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Banjo Politico


  • Becca Lowenstein

It’s 2004, and we all know what that means—with the elections just down the road, there’s no time to namby-pamby around. It’s time to get passionate and pick your man.

Here’s one guy who isn’t even remotely insipid, and he’s definitely picked his man. Since the towers fell, multi-instrumentalist

Pierce Woodward has drastically changed his tune, his one-time ordinary songwriting is now deluged with progressive politics, dealt with charming wit.

“What got me going was the way the media handled September 11,” says the 26-year-old Beacon resident. “It radicalized me politically and got me thinking about whether I was having the most impact I could have as a musician.”

Although Woodward wasn’t politically outspoken until that day, his liberal views later led him to an internship at New Hampshire Public Radio as a news commentator and freelance reporter. He found his position in the media highly frustrating.

“The whole reason I wanted to get involved in the media was because I thought they were doing such a terrible job, and they weren’t reporting on the things I thought needed to be reported on. I found myself torn, unable to express what I wanted to. I was required to keep my opinions to myself.”

Around this time, Woodward hooked up with Pete Seeger’s grandson, Tao Rodriguez-Seeger of the popular local band The Mammals. Rodriguez-Seeger, also the host of WAMC’s Albany radio show “The Tao of Tao,” invited Woodward to contribute political commentary once a month.

Coincidentally, they were also looking for a bass player. “I thought, ‘this is the way I can get back into music and still retain that sense of having an influence.’ I’d have access to the mass media but in a format where I was called upon to express my opinions instead of conceal them.”

Another benefit of hanging out with The Mammals was that Woodward became obsessed with banjo and fiddle. Originally a pianist with a background in music theory, he seems to conquer every instrument he touches. He’s on the West Coast now, touring with The Mammals from January through March, but upon his return in the spring he plans to perform in support of his first solo effort, Leave No Millionaire Behind, a politically charged cd that he recorded last winter in West Hurley with Mammals members Rodriguez-Seeger, Ruth Ungar, and Michael Merenda, and many other musical talents. In creating this album, he hopes to “restore a little bit of sanity to a society gone mad.”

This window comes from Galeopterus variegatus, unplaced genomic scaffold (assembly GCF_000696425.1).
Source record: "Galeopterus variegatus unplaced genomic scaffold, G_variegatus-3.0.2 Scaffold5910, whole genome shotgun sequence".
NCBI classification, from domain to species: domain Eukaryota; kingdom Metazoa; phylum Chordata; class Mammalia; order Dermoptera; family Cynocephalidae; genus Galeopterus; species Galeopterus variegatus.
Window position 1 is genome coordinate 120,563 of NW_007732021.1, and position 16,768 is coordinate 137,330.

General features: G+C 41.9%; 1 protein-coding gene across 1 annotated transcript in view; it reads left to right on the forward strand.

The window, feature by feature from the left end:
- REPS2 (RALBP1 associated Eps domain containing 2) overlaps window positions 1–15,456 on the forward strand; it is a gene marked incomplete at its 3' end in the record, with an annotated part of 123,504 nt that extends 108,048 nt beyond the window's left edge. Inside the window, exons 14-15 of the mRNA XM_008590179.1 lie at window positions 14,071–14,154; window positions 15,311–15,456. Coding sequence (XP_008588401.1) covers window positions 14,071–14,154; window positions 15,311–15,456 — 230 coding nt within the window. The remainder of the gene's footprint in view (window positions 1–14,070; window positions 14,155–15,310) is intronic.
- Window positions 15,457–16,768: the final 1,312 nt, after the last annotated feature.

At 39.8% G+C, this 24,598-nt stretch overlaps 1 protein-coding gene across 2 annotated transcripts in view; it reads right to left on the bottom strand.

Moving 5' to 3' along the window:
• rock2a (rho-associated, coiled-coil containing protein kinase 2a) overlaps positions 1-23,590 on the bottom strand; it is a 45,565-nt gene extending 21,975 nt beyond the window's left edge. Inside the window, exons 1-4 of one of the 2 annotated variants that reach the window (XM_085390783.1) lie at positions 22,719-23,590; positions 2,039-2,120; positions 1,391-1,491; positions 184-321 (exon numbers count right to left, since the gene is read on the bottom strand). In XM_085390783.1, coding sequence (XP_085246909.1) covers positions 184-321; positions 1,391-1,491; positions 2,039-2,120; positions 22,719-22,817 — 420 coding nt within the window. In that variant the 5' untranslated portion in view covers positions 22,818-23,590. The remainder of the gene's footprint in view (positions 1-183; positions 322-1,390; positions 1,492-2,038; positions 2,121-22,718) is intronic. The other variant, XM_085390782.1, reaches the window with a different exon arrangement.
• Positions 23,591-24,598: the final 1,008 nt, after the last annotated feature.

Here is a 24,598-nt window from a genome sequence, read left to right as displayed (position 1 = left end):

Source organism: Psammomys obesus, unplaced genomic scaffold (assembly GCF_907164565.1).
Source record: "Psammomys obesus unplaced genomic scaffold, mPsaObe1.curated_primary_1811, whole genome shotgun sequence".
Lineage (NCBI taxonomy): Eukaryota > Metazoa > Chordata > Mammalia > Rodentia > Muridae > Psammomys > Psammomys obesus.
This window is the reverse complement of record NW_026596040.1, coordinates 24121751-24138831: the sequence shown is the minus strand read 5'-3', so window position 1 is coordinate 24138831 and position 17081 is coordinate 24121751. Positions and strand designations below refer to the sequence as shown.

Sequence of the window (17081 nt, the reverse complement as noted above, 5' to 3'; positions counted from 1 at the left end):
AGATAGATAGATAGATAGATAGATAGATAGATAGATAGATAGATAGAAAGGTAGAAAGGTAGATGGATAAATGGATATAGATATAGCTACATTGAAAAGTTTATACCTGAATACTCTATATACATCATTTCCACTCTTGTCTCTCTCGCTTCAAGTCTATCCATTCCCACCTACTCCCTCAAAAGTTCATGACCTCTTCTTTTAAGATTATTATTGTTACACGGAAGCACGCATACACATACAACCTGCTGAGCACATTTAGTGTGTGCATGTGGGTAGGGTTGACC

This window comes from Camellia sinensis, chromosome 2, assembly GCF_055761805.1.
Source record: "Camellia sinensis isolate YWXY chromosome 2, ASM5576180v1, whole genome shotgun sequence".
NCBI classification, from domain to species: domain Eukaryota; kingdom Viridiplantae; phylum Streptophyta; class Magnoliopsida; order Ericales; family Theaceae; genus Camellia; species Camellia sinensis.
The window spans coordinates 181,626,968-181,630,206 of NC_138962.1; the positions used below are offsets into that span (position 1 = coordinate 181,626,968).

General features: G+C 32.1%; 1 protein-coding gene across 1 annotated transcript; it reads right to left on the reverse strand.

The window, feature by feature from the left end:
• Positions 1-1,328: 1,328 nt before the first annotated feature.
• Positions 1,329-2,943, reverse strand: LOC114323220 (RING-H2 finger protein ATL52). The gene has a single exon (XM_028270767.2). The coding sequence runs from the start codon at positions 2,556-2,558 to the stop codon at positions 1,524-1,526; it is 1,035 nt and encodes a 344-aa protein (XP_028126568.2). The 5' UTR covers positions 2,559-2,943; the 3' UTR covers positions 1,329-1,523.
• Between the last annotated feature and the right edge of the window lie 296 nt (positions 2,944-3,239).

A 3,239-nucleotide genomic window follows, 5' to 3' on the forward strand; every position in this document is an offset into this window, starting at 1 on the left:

“I feel with the present leadership at the helm, the dominant world view is really simplistic. It’s like something out of a comic strip. It’s an ‘us versus them’ mentality which denies the possibility of working out disagreements in a way that doesn’t involve massive violence. In the year 2004, why are we still talking about people in terms of good guys and bad guys, enemies and terrorists? It seems so archaic. You don’t make peace through unending war; you don’t establish justice by oppressing people. It’s sheer hypocrisy.”

Pick up this cd and his message starts right there on the cover—it’s an expansive horizon of azure blue pierced by an airplane wing, a photo taken from inside the plane’s cabin. “It’s a beautiful picture,” says Woodward. “Not an explosion, but a peaceful reference to September 11.”

Moving on to the music, Woodward plows ahead on 12 instruments. “If you don’t count the radiator or skillet, it’s more like ten,” he jokes. His lyrics, however, are no joke, as he delivers them with severity, as well as satire. On the guitar-based, indie rock title track, he taunts the Bush Economic Stimulus Plan; there’s also something tongue-in-cheek about his use of the cutesy sounding glockenspiel. “Leave no millionaire behind, boys, leave no millionaire behind,” he sings in a rough, earnest vocal.

“I got that line from a commentator on npr,” he explains. “I was an economics major in college, and I learned a lot about how capitalism is supposed to produce efficient solutions to problems. But since that time, I’ve learned that it really doesn’t. The main problem in this country is too much power in the hands of too few people. What if no one were allowed to have more than a million dollars? Maybe that would solve some of our problems.”

On the rollicking, swing-yer-partner tune “Evildoers”, Woodward’s acoustic banjo is joined by Rodriguez-Seeger’s highly effected “space banjo.” He also throws in a little ukulele. But more prominent than the instruments are the radical sound bites Woodward collected from the answer rally in Washington, dc last winter: shouted statements such as “This administration has lied about everything!” and “No kings in America! The Bush dynasty must fall!” To add his own sentiment, Woodward sings, “They’re saying Greenpeace is terrorist / if what they say is true / if that’s what Greenpeace does / I’m proud to be a terrorist too.”

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